by Stephen Smith
September 27, 2011
from Thunderbolts Website



Titan bisected by Saturn's rings.

Credit: NASA/JPL/Space Science Institute

A recent close encounter with Titan uncovered more surface anomalies on the haze-shrouded moon.

On October 15, 1997 NASA launched the Cassini-Huygens spacecraft atop a Titan IV-Centaur rocket. The six ton payload was the largest deep space mission ever deployed, requiring a seven year journey to Saturn. Gravitational assists from Venus, Earth, and Jupiter were needed because Cassini could not carry enough fuel for a straight route to Saturn.

Cassini-Huygens entered orbit around Saturn on June 30, 2004. Its name has been changed twice since then.


The Cassini Equinox Mission was a two-year extension which began on July 1, 2008, following the completion of its Prime Mission that lasted from July 1, 2004 to June 30, 2008.


Subsequently, its name was changed to the Cassini-Solstice Mission, named for the summer solstice on Saturn that will take place in May 2017.

On September 12, 2011 Cassini completed close flyby number 78 of Titan, coming within 5800 kilometers of the giant moonís cloud tops. Titan has long been a mystery to planetary scientists. Perhaps the most perplexing find is that methane gas continuously escapes from Titanís low-gravity environment. Sunlight is also dissociating methane molecules in its upper atmosphere, changing them back into their carbon and hydrogen constituents.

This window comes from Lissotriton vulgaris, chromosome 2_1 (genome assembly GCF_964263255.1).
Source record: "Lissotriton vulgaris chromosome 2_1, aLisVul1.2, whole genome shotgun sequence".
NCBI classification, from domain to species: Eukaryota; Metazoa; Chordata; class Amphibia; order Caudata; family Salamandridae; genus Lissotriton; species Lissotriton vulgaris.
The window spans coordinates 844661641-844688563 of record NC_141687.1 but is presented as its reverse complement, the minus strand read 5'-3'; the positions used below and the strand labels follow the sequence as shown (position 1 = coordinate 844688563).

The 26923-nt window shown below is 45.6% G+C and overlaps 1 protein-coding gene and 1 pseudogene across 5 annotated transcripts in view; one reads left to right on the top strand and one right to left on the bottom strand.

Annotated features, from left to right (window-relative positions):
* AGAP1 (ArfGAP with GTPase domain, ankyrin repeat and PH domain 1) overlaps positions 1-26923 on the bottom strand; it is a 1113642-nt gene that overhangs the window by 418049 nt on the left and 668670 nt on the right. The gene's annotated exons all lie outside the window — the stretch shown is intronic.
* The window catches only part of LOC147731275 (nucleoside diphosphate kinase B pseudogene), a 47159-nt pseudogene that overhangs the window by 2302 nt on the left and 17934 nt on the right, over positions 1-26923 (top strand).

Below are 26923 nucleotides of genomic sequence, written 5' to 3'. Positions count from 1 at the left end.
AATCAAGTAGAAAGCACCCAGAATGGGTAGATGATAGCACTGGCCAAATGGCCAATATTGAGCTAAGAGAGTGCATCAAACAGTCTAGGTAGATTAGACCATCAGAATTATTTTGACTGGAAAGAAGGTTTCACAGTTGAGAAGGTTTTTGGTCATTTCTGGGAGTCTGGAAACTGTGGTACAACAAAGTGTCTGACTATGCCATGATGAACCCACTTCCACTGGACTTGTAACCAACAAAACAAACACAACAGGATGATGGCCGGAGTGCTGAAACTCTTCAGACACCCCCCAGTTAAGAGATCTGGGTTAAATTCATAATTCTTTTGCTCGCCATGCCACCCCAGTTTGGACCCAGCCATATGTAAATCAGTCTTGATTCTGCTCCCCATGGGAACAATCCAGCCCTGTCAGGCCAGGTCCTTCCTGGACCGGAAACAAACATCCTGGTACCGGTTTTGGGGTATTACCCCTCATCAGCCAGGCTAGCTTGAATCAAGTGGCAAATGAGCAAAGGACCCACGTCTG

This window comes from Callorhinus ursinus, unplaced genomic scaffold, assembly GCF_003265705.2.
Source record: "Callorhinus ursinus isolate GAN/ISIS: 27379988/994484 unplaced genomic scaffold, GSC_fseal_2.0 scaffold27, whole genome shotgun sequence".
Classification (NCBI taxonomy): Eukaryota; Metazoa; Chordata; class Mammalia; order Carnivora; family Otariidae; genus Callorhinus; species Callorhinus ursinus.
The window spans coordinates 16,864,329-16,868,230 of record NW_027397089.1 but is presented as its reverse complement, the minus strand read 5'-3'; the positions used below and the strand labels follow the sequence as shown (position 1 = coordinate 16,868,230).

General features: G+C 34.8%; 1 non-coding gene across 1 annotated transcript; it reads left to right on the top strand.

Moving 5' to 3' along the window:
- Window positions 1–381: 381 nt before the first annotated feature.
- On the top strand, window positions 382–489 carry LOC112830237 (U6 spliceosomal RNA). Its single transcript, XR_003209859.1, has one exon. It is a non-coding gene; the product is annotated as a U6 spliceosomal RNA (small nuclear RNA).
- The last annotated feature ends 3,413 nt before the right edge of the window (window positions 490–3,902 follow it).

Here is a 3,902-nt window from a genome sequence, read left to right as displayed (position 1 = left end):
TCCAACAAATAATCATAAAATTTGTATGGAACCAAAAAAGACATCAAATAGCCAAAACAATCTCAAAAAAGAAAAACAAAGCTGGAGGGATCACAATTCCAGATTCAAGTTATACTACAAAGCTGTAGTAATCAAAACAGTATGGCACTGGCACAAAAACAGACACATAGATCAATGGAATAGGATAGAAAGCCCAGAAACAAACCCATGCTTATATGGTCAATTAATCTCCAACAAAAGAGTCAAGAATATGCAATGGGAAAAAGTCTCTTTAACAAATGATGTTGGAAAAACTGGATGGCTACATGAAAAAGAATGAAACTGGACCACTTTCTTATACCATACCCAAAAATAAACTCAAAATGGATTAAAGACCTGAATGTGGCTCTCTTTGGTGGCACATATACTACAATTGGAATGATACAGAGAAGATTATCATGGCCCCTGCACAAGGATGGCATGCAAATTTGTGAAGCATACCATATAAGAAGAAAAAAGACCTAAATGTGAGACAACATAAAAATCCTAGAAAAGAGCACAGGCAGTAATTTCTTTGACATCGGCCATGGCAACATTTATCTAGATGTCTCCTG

Since consensus theories propose Titanís age to be in the billions of years, how has its dense atmosphere survived for those countless eons?

NASA insists that Titanís atmosphere is somehow constantly replenished, because so much of it is destroyed by sunlight and leaks away to space. Current 'theories' about the formation of the Solar System imply that Titan is old, billions of years old. With so much loss at such a rapid rate, Titanís atmosphere should have evaporated a long time ago.


Astrophysicists can only imagine oceans of liquid methane beneath the cloud cover as a source of replenishment.





When the Huygens lander touched down (above video) on a flat, rocky plain (below video), the idea that Titan is ďwetĒ with hydrocarbons suffered a serious blow. No methane was falling from the sky and no methane puddles were visible.






Rather, in keeping with images sent from orbit, a vast dry area covered with ďsand dunesĒ was seen.

Based on years of analysis, Electric Universe advocates think that the Solar System was once the scene of devastating encounters between charged bodies in the recent past. Giant clouds of plasma rife with electric arc discharges disrupted the orbital arrangement of planets and moons, as well as adding new objects.


Large bodies like Titan all the way down to the small particles that make up Saturnís rings might have recently come into existence.

If Titan is a new addition to Saturnís family of 60 moons and counting, then its dense atmosphere does not presuppose replenishment, but juvenescence. Titan is not losing an ancient atmosphere, its atmosphere is new.

The Electric Universe hypothesis paints a more complete picture when data from space probes and telescopes are inserted.


It is not considered a viable model to mainstream researchers because of the time element involved. Its opponents presume that the Solar System is the same as it was since its formation billions of years ago. A 10,000 year time span for planets and moons to be altered or begotten is blasphemous to the consensus opinion.

However, when the time for change in a paradigm arrives, change is inevitable.


The growing interest and adherence to the Electric Universe paradigm means that changes to human thought are coming soon.